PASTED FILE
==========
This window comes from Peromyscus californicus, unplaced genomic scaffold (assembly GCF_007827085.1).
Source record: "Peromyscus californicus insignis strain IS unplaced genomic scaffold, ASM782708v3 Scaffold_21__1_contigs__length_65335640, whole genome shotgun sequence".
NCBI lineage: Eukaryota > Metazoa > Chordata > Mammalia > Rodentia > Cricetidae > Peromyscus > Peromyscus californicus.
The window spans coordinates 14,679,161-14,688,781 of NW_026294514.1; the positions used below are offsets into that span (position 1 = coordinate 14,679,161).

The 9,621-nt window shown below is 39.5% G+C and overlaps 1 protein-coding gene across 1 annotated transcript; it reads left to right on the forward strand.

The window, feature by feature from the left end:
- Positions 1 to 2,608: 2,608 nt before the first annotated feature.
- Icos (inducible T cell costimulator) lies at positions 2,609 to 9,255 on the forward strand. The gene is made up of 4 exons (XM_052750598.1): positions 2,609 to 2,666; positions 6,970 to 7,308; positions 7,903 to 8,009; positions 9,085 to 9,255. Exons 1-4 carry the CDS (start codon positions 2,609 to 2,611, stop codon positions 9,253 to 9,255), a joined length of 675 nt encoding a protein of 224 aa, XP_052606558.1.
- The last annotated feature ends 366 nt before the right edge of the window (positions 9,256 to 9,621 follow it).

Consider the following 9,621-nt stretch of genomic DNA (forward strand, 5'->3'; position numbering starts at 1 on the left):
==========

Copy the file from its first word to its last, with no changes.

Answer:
This window comes from Peromyscus californicus, unplaced genomic scaffold (assembly GCF_007827085.1).
Source record: "Peromyscus californicus insignis strain IS unplaced genomic scaffold, ASM782708v3 Scaffold_21__1_contigs__length_65335640, whole genome shotgun sequence".
NCBI lineage: Eukaryota > Metazoa > Chordata > Mammalia > Rodentia > Cricetidae > Peromyscus > Peromyscus californicus.
The window spans coordinates 14,679,161-14,688,781 of NW_026294514.1; the positions used below are offsets into that span (position 1 = coordinate 14,679,161).

The 9,621-nt window shown below is 39.5% G+C and overlaps 1 protein-coding gene across 1 annotated transcript; it reads left to right on the forward strand.

The window, feature by feature from the left end:
- Positions 1 to 2,608: 2,608 nt before the first annotated feature.
- Icos (inducible T cell costimulator) lies at positions 2,609 to 9,255 on the forward strand. The gene is made up of 4 exons (XM_052750598.1): positions 2,609 to 2,666; positions 6,970 to 7,308; positions 7,903 to 8,009; positions 9,085 to 9,255. Exons 1-4 carry the CDS (start codon positions 2,609 to 2,611, stop codon positions 9,253 to 9,255), a joined length of 675 nt encoding a protein of 224 aa, XP_052606558.1.
- The last annotated feature ends 366 nt before the right edge of the window (positions 9,256 to 9,621 follow it).

Consider the following 9,621-nt stretch of genomic DNA (forward strand, 5'->3'; position numbering starts at 1 on the left):